Reviewed by DAVID LARSEN
There was no satisfaction in the end of the story. It was as though they had all been stabbed.
Don't say she didn't warn you. A.S. Byatt's most recent novel was the final volume in a series she'd been working on for 25 years - a massive, complex series, with so many little sub-plots and trailing bits of narrative it was very hard to see how she could bring it all to a good conclusion.
In the very first scene of this final volume, we find a woman reading her friends the last chapter of a massive, complex story she's been working on for years.
"That isn't the end," the youngest of them wails. "We've waited and waited and waited to know these things ... There are good ends, and this isn't one ... "
A pre-emptively self-reviewing novel: Byatt to a tee. And for her next move, she releases a book of short stories which offers her readers not one, but five opportunities to echo: "That isn't the end!"
You could easily believe Byatt decided in advance that, since she was going to get "Where's the closure?" reviews for the final act of her magnum opus, she'd follow up with a selection of stories designed to prove that closure isn't everything.
This quintet of stories make that point nicely. They vary in strength, and none ranks with Byatt's very best, but their ambiguous endings are a feature rather than a flaw. The two most impressive - a passionate, clear-eyed tale of a not-quite love triangle, and a terrifyingly straightforward depiction of a couple facing old age and dementia - each end suggestively but inconclusively leaving the reader haunted by all the things that might happen next.
By the same token, the less satisfying stories here fall short not because their endings undermine them in retrospect, but because, for one reason or another, they never quite gain traction while you're reading them.
A woman finds release from grief by turning slowly into stone. A creative writing teacher has an unpleasant surprise while trying to get to know the only talented pupil in his class. Two girls venture into the forest, and meet something horrible. There are good moments in these pieces, and the last in particular contains the seed of something gut-wrenchingly powerful, but each in a different way feels forced, as though ideas were being grafted on to characters for the sake of making a point.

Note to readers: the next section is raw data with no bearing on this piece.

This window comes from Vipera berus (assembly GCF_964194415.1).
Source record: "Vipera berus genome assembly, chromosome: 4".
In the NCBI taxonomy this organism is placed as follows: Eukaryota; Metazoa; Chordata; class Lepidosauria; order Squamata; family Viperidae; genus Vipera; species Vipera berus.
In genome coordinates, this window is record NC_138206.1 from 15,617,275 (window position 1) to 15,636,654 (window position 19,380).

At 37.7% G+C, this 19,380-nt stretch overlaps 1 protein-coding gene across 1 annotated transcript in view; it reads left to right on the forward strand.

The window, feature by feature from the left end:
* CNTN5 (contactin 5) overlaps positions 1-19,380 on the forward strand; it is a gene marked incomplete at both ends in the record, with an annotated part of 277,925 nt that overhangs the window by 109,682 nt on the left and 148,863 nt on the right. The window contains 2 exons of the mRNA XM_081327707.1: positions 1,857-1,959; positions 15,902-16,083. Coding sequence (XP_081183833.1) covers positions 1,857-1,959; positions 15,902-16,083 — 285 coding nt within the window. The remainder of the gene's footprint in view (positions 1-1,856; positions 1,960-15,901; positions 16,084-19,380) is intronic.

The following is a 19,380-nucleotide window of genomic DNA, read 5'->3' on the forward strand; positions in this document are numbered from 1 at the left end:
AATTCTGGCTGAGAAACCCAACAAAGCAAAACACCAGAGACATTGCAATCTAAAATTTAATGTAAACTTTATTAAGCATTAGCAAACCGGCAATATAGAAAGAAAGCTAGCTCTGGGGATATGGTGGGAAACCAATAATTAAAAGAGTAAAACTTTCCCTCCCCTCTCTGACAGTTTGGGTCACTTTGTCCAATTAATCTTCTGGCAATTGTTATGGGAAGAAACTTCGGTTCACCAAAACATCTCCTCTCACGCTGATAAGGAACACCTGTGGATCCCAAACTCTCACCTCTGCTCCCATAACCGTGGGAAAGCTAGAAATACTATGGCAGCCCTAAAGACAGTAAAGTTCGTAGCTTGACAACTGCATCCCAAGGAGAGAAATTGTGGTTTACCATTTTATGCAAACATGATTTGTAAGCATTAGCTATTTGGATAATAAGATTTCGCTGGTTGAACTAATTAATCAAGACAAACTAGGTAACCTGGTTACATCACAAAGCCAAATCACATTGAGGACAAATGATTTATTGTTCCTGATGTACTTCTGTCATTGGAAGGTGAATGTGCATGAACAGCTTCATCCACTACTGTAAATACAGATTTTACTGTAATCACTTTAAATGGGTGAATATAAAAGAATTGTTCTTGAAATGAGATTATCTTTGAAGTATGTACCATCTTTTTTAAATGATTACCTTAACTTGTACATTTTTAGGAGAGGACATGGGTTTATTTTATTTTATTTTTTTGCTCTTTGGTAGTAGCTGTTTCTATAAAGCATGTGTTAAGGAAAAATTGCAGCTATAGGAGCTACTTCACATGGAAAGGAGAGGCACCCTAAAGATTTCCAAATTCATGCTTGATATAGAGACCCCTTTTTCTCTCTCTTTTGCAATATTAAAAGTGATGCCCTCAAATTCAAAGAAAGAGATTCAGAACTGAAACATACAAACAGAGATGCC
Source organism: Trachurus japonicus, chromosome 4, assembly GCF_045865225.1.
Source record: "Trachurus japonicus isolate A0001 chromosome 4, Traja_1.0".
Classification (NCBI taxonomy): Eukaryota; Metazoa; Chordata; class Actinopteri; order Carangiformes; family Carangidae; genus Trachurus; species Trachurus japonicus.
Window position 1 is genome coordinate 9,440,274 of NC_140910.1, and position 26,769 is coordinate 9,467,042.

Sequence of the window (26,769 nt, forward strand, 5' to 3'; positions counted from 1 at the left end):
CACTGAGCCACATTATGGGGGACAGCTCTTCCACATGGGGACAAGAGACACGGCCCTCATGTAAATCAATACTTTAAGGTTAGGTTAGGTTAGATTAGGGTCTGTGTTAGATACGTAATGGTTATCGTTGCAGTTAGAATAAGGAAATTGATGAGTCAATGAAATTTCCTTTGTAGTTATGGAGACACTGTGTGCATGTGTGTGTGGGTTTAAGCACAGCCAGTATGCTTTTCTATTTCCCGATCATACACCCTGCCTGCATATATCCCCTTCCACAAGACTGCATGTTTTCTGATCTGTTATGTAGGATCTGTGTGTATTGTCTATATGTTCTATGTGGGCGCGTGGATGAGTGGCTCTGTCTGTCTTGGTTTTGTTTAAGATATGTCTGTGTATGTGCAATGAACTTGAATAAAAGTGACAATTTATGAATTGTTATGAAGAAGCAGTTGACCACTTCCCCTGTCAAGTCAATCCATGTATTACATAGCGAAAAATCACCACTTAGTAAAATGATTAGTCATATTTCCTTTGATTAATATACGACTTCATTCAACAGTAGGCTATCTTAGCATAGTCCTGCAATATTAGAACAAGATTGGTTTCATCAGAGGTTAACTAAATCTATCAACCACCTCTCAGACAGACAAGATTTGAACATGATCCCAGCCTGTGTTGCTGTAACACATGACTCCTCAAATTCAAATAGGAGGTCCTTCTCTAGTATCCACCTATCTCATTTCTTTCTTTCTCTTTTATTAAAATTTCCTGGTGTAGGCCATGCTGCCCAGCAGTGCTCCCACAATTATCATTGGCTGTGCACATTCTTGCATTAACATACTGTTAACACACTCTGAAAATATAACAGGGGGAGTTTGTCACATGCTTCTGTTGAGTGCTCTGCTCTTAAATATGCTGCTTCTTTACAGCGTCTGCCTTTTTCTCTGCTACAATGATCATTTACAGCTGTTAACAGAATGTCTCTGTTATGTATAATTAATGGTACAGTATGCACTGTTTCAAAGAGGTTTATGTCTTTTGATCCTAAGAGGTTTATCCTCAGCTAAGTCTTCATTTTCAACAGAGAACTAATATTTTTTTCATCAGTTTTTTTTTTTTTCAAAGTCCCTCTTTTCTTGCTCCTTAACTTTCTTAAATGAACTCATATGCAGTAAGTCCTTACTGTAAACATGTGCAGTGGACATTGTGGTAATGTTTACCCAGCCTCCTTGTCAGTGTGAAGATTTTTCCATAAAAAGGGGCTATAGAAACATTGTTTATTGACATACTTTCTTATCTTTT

As the title hints, these are dark, dark stories which, considering this is a Byatt collection, you could take as a promising sign. The only really unconvincing portion of her long-running Frederica Potter quartet referred to above, are the chapters in the second book where Frederica is a young undergraduate, footloose, fancy-free and, theoretically, having the time of her life. Byatt just doesn't do fancy-free.
By contrast, the bits dealing with the death of family members, Frederica's abusive marriage, her husband's attempt to win full custody of their son, and so forth, are searing.
And consider her other short fiction. Her best collections are The Matisse Stories, especially the story about suicide, and Angels and Insects, the first half of which is a lovely, uplifting near-fantasy about incest and a doomed marriage. This is a writer who finds light in dark places.
Case in point: a blow-by-blow synopsis of the two stories I loved from this new book would leave you convinced they should break the heart of any reader. In reality, both of them - even the grim end-of-life one - have a spark to them, a conviction that by seeing life clearly, you redeem it.
Reviewers have a terrible habit of serving up equivocal judgments on Byatt, as though we're all too intimidated by her obvious intellect to deliver a simple "I didn't like this much".
Her last three novels were ho-hummed to death, both in New Zealand and internationally, though I would have been sorry to miss any of them. So it's annoying that I'm forced to add my own verse to the on-going hymn of mild critical disapproval, but there it is: this is not a completely successful collection. Still, it contains gems, and you should read it.
Publisher: Chatto & Windus